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Investors are turning to bonds and non-Canadian equity ETFs for investment opportunity, with a strong showing in currency hedged ETFs that track the S&P 500.

Currency-hedged exchange-traded funds saw an uptick in popularity after the Canadian dollar dropped to near 75 cents (U.S.) last month, a sign that investors could be increasing bets that the loonie will reverse some of its recent losses.

Despite Canadian ETF assets slightly dropping to $84-billion from $85.5-billion in July, investors are still pouring money into the market. Canadian ETFs reported net inflows of almost $1.2-billion for the month of August, up from $440-million in July, according to a report from National Bank Financial. Investors are turning to bonds and non-Canadian equity ETFs for investment opportunity, with a strong showing in currency hedged ETFs that track the S&P 500.

"As the Canadian dollar fell below 75 cents, investors are possibly locking in currency gains or anticipating a reversal," says Daniel Straus, a research analyst with National Bank. "In the past, we have seen a strong preference for the U.S. dollar, and just recently – as the Canadian dollar has been testing these important psychological support levels – there has been some question as to whether the U.S. dollar will continue that bull run and there could be some investors who are expecting the Canadian dollar to turn around."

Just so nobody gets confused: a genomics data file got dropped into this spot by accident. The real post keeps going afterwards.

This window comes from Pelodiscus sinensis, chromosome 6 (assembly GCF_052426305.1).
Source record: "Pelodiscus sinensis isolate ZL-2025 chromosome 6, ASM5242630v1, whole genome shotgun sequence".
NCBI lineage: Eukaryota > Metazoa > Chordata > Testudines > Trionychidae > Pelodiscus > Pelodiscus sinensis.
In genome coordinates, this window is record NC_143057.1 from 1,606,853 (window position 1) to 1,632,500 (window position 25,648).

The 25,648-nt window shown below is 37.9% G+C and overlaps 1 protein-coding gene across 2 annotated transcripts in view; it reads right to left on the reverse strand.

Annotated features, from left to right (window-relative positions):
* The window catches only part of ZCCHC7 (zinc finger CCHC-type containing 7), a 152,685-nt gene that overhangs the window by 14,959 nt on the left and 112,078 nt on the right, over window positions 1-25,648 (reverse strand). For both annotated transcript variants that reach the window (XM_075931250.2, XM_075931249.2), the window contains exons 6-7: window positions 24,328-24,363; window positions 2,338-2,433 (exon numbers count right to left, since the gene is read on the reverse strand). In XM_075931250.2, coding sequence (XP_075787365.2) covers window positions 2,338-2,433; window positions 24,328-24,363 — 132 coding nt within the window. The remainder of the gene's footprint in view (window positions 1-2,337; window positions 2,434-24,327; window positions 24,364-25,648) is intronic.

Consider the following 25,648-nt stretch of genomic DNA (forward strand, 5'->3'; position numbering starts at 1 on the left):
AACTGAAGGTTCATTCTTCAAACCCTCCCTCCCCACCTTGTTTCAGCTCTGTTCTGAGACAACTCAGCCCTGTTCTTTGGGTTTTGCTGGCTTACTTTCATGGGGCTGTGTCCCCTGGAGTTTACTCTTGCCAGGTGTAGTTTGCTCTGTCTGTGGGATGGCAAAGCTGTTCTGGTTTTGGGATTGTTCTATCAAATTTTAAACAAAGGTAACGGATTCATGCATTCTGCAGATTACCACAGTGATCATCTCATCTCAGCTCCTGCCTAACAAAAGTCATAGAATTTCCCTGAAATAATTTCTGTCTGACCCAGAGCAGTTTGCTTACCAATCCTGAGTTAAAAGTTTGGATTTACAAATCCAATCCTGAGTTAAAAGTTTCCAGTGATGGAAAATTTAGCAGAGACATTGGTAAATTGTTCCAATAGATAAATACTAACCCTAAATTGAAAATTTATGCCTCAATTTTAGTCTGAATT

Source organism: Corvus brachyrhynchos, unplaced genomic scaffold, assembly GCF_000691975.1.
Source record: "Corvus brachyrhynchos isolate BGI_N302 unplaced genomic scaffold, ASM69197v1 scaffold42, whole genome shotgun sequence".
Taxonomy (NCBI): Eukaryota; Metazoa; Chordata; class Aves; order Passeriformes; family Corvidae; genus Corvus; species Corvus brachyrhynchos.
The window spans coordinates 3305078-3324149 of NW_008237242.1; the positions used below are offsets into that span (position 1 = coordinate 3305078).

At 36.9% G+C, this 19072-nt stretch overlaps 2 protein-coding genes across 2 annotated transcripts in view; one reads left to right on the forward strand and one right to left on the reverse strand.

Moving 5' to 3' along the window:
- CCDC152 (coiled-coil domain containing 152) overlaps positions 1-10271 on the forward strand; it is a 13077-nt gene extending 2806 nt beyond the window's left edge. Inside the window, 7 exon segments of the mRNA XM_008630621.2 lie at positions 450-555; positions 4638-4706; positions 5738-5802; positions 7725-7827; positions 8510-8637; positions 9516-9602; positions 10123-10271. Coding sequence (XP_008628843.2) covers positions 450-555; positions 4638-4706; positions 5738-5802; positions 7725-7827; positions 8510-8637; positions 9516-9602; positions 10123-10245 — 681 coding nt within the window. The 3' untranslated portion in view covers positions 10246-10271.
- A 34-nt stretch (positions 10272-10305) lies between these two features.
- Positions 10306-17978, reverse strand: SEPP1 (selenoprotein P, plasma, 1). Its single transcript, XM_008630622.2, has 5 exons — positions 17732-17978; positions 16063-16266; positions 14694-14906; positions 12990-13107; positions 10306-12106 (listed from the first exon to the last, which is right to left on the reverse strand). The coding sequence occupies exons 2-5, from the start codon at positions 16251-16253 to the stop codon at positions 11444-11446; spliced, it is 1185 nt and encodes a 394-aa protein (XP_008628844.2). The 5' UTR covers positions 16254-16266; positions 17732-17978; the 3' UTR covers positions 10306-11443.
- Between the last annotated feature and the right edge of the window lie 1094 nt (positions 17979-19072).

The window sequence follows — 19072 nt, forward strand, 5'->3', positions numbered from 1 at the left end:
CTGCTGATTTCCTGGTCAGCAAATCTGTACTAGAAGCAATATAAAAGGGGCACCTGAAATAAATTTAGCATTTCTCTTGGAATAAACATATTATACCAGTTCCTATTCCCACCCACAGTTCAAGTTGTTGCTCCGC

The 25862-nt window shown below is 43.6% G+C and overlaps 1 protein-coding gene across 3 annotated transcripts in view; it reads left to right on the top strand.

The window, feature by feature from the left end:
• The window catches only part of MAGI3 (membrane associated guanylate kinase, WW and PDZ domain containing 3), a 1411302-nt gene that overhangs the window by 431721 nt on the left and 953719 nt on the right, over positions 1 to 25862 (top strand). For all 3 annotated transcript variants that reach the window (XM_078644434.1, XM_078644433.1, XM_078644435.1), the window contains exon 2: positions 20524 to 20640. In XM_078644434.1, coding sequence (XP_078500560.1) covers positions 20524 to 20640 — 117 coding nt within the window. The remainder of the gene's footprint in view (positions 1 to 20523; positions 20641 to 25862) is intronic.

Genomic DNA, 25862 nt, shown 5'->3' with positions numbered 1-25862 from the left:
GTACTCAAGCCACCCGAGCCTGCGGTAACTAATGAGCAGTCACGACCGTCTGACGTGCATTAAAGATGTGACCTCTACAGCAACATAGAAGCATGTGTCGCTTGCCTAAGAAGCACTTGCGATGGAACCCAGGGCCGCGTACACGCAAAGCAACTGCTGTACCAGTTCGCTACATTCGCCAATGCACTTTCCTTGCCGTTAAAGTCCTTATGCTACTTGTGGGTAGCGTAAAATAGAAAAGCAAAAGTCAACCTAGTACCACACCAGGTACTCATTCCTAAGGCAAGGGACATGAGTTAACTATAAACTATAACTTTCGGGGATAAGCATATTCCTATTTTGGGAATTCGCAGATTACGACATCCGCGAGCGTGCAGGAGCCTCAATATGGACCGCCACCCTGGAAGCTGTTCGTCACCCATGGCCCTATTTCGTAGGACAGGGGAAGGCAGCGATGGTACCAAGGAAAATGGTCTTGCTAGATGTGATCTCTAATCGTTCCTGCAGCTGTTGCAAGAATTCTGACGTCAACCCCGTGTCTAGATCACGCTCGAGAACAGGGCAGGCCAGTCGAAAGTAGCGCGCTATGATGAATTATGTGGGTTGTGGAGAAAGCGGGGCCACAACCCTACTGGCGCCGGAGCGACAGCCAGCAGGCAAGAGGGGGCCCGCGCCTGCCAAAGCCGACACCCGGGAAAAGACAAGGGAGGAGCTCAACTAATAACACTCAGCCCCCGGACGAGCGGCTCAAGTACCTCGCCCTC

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Investor demand for U.S. equity was focused on two key funds: BMO S&P 500 Hedged to CAD Index ETF (ZUE) and iShares Core S&P 500 (CAD-Hedged) (XSP).

ZUE saw the largest inflows last month with $232.8-million being invested – which accounts for 33 per cent of the fund's total assets under management.

"We have seen more and more trades where investors are now considering the hedged option," says Chris McHaney, vice-president and portfolio manager at BMO ETFs, BMO Global Asset Management. "Given the move of the U.S. dollar – particularly this calendar year – it has been very strong and investors are bringing up the question more and more about whether they go hedged or unhedged. We haven't necessarily seen one dominate the other, but we have certainly seen an increase in hedged products again."

XSP saw $61.1-million in August inflows, adding to a strong year-to-date total of $329-million. In comparison, the unhedged version iShares Core S&P 500 Index ETF (XUS) has seen $130-million inflows year to date.

"This is a trend that has been continuing all year – investors looking for U.S. equity exposure and favouring a hedged version – and we did see that accelerate in August," says Pat Chiefalo, head of iShares product, BlackRock Canada.

"With the market volatility we saw in August, there are certainly some market views that the [odds of the] U.S. Fed raising rates in September has likely declined. However, if they are not going to raise rates in the near term, there is more reason to believe the (Canadian) dollar may decline further."

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